(Abstract) In the frame of the PRESLHY project more than 100 experiments on hydrogen – air flame propagation regimes in a shock tube at cryogenic temperatures were made with the combustion tube at the KIT HYKA test site. More than half of the experiments were made at cryogenic temperatures (between approx. 90 K and 130 K). The rest experiments were conducted at ambient conditions as the reference data. It was however possible to provide experimental data at various H2 concentrations from 8 to 60 Vol. %H2 and 3 blockage ratios (BR = 0, 0.3 and 0.6). During the course of the experiments, many experimental difficulties and peculiarities specific for cryogenic temperatures were encountered. Critical conditions for flame acceleration to the speed of sound and to the detonation onset at cryo-temperatures were experimentally found. It was also found that the danger of hydrogen combustion and explosion in terms of maximum combustion pressure is much higher than at ambient temperatures because of several times higher density of the combusted substance. Then, even for sonic deflagration at cryogenic temperatures, the maximum pressure might be higher than the detonation pressure at ambient conditions. The data obtained in current work can be used for safety distance assessment for LH2 safety applications.
(Technical Remarks) 7zip-files:
The naming convention of the corresponding 7zip-files largely follows the one provided in the Data Management Plan at ambient temperature 293K reads as follows:
with PT indicating the PRESHY tube, the index 0 means a smooth tube with blockage ratio BR = 0%, then the test number 25 corresponds to certain hydrogen concentration of 15%H2.
For cryogenic temperatures, it reads as follows:
with the meaning the PRESLHY tube experiment number 25 in an obstructed tube with blockage ratio BR = 30% at cryogenic temperature (prefix C). The experimental conditions should be addressed to the test number 25 with hydrogen concentration 15.2%H2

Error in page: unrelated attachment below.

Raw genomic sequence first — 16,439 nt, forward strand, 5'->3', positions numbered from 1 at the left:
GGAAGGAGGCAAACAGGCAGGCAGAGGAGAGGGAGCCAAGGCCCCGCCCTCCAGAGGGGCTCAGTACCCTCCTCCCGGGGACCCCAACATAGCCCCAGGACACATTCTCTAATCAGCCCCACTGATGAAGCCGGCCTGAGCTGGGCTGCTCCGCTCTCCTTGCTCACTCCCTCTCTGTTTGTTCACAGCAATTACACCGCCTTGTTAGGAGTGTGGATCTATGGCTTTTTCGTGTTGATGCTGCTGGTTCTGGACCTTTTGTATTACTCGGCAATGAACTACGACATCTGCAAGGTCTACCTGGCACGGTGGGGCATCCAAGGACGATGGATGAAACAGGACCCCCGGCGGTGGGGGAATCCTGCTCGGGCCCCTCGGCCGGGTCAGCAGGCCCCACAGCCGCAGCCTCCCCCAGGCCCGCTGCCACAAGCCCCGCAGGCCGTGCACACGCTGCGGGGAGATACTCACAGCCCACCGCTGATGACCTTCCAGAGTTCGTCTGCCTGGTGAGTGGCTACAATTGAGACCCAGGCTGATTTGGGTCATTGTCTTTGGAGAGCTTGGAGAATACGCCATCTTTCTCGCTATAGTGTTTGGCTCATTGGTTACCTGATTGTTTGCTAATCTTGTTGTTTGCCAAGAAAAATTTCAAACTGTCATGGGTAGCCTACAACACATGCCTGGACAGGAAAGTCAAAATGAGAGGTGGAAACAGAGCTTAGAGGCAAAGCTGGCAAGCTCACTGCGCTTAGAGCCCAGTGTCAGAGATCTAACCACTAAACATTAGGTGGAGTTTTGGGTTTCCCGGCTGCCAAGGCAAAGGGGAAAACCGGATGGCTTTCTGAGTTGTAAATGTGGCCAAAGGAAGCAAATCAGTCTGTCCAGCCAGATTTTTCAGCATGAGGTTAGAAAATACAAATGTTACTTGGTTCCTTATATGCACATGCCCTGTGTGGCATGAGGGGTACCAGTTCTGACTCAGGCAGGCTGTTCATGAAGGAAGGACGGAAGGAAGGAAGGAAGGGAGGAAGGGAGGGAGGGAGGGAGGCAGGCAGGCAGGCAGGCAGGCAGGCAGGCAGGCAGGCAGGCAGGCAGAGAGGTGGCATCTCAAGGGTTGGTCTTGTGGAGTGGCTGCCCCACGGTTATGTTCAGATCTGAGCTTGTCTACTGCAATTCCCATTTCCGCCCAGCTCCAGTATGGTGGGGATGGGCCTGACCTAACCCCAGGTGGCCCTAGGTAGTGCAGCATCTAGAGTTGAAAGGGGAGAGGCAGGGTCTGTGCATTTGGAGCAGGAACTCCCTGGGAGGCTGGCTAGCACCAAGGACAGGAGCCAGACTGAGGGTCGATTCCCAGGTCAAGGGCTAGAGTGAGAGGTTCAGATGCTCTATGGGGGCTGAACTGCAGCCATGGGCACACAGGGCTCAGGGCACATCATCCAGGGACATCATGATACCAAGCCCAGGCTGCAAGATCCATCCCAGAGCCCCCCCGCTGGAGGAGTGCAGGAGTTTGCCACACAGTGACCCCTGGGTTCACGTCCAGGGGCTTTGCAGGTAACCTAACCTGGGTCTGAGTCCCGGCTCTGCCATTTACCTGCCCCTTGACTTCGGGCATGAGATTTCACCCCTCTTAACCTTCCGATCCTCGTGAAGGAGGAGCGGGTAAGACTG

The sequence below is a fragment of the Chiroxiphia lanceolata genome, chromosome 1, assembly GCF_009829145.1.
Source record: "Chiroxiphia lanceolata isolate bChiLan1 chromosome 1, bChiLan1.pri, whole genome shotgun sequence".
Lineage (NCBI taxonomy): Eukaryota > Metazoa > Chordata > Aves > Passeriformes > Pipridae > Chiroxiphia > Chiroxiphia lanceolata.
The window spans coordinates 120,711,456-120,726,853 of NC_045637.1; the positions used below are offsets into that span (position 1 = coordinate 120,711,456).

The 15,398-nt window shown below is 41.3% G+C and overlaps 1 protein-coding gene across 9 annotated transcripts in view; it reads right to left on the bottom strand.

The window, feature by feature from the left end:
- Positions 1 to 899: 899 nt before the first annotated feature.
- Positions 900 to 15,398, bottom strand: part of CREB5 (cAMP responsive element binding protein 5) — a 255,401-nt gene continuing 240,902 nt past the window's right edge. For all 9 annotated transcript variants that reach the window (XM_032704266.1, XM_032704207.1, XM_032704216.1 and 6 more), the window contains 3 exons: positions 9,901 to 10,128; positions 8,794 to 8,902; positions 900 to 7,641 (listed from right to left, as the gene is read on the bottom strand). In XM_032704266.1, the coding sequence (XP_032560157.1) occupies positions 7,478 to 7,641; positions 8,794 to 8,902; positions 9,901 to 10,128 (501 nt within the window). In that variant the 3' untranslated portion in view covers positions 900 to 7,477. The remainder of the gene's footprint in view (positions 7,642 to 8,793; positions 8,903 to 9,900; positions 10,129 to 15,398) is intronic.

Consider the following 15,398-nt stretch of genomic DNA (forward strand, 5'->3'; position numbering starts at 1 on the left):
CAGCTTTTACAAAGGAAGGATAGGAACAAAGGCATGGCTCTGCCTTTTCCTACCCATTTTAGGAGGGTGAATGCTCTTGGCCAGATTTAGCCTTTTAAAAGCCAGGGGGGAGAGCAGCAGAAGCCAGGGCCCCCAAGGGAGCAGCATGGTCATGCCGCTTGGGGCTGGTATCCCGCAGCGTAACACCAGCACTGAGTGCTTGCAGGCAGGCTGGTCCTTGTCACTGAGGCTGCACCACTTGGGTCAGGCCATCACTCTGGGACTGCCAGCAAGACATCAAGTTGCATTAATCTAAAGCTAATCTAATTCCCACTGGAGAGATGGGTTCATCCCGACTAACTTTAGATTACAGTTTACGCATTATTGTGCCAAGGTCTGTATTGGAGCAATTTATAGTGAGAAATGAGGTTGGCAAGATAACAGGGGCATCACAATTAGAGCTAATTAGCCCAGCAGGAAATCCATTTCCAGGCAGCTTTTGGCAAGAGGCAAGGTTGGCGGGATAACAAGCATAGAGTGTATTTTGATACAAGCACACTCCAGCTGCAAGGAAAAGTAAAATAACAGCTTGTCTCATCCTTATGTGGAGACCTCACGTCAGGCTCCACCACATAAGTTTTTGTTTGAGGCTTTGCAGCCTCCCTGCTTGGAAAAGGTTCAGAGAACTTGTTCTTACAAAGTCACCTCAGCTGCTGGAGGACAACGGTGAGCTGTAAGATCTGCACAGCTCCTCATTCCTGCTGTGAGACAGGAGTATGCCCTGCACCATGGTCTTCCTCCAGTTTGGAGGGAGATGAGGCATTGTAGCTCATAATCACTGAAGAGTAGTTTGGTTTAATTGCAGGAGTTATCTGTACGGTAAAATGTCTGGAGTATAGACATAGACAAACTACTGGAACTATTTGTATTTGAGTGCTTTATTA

Each data file consist of original recording “.TPC”-file converted to a CSV format file with extension “.ASC”.
The structure of these files is simple. They are columnar comma separated CSV tables. The first line contains the time and names of the channel:
Time, TRG, P01, P02, P03, P04, P05, P06, P07, P08, P09, P10, P11, P12, P13, F01, F02, F03, F04, F05, F07, F08, F09, F10, F11, F12, F13, F14, F15
“TRG” is the trigger signal; “P” is the pressure sensor; “F” is the light sensor (InGaAs).
The second line contains the unit for each sensor:
s, V, bar, bar, bar, bar, bar, bar, bar, bar, bar, bar, bar, bar, bar, V, V, V, V, V, V, V, V, V, V, V, V, V, V
The third line shows the start time of each channel. Because of the simultaneous data acquisition, the start times are identical for all channels and can be omitted.
The “Time” column gives the time relative to the trigger event. The trigger event is recorded in the “TRG” column. In fact, it should be synchronized with a spark plug but actually, it can be a delay between the trigger signal and spark actuation. Even, it might be no ignition phenomena.
Next lines give the signal value for each sensor versus time (in first column).
The original results are also presented in graphic form as so called distance time diagrams. The diagram for each test reads as follows:
With the same meaning as for the raw data file with an additional index long or short according to captured registration time and prefix RT means distance (radius) time diagram. WMF means the Windows Meta File format. This number corresponds to the test PT0-24 for smooth tube with blockage BR = 0% at ambient temperature wth hydrogen concentration 15.2%. The distance-time diagram shows pressure - and photodiode signals - time histories (horizontal axis, t in seconds) placed vertically in accordance with the real position in a tube (vertical axis, X in m). The pink line goes through the points corresponding to the flame arrival time based on photodiode signals (blue lines). The slope dX/dt of the flame trajectory in X-t coordinates is the flame velocity Uf.